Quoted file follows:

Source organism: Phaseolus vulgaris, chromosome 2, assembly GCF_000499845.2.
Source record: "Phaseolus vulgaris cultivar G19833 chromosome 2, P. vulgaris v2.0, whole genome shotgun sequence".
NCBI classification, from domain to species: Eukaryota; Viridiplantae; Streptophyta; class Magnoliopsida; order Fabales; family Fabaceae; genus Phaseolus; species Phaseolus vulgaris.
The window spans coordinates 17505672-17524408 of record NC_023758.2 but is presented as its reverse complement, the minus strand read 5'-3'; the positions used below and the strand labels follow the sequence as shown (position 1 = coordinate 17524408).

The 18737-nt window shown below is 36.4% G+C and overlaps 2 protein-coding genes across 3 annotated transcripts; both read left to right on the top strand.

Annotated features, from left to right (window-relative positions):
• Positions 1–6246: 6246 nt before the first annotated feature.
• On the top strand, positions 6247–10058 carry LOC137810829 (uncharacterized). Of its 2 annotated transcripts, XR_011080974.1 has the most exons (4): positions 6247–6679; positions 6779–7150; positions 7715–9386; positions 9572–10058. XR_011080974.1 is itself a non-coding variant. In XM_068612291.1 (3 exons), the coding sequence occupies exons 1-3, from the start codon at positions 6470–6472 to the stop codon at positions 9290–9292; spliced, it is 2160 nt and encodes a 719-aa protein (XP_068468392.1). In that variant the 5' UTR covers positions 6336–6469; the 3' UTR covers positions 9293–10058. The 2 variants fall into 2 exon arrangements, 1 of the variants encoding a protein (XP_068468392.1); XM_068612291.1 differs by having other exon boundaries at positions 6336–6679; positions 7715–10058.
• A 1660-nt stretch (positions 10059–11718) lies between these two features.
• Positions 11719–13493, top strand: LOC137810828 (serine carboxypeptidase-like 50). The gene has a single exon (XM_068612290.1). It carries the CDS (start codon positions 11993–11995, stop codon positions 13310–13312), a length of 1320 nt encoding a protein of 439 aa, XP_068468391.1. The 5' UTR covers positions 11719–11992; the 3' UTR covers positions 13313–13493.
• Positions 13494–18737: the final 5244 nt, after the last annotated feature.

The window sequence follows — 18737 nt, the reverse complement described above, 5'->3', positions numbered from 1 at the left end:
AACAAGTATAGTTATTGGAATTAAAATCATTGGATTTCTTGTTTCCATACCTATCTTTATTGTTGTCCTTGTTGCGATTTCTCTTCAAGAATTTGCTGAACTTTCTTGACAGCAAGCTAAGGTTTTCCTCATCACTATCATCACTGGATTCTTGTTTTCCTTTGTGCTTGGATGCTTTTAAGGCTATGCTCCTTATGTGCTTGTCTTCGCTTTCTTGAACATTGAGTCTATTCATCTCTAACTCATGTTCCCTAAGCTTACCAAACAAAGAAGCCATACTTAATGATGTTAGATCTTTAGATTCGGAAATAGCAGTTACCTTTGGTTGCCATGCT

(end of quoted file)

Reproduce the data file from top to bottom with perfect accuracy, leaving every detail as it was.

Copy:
Source organism: Phaseolus vulgaris, chromosome 2, assembly GCF_000499845.2.
Source record: "Phaseolus vulgaris cultivar G19833 chromosome 2, P. vulgaris v2.0, whole genome shotgun sequence".
NCBI classification, from domain to species: Eukaryota; Viridiplantae; Streptophyta; class Magnoliopsida; order Fabales; family Fabaceae; genus Phaseolus; species Phaseolus vulgaris.
The window spans coordinates 17505672-17524408 of record NC_023758.2 but is presented as its reverse complement, the minus strand read 5'-3'; the positions used below and the strand labels follow the sequence as shown (position 1 = coordinate 17524408).

The 18737-nt window shown below is 36.4% G+C and overlaps 2 protein-coding genes across 3 annotated transcripts; both read left to right on the top strand.

Annotated features, from left to right (window-relative positions):
• Positions 1–6246: 6246 nt before the first annotated feature.
• On the top strand, positions 6247–10058 carry LOC137810829 (uncharacterized). Of its 2 annotated transcripts, XR_011080974.1 has the most exons (4): positions 6247–6679; positions 6779–7150; positions 7715–9386; positions 9572–10058. XR_011080974.1 is itself a non-coding variant. In XM_068612291.1 (3 exons), the coding sequence occupies exons 1-3, from the start codon at positions 6470–6472 to the stop codon at positions 9290–9292; spliced, it is 2160 nt and encodes a 719-aa protein (XP_068468392.1). In that variant the 5' UTR covers positions 6336–6469; the 3' UTR covers positions 9293–10058. The 2 variants fall into 2 exon arrangements, 1 of the variants encoding a protein (XP_068468392.1); XM_068612291.1 differs by having other exon boundaries at positions 6336–6679; positions 7715–10058.
• A 1660-nt stretch (positions 10059–11718) lies between these two features.
• Positions 11719–13493, top strand: LOC137810828 (serine carboxypeptidase-like 50). The gene has a single exon (XM_068612290.1). It carries the CDS (start codon positions 11993–11995, stop codon positions 13310–13312), a length of 1320 nt encoding a protein of 439 aa, XP_068468391.1. The 5' UTR covers positions 11719–11992; the 3' UTR covers positions 13313–13493.
• Positions 13494–18737: the final 5244 nt, after the last annotated feature.

The window sequence follows — 18737 nt, the reverse complement described above, 5'->3', positions numbered from 1 at the left end:
AACAAGTATAGTTATTGGAATTAAAATCATTGGATTTCTTGTTTCCATACCTATCTTTATTGTTGTCCTTGTTGCGATTTCTCTTCAAGAATTTGCTGAACTTTCTTGACAGCAAGCTAAGGTTTTCCTCATCACTATCATCACTGGATTCTTGTTTTCCTTTGTGCTTGGATGCTTTTAAGGCTATGCTCCTTATGTGCTTGTCTTCGCTTTCTTGAACATTGAGTCTATTCATCTCTAACTCATGTTCCCTAAGCTTACCAAACAAAGAAGCCATACTTAATGATGTTAGATCTTTAGATTCGGAAATAGCAGTTACCTTTGGTTGCCATGCT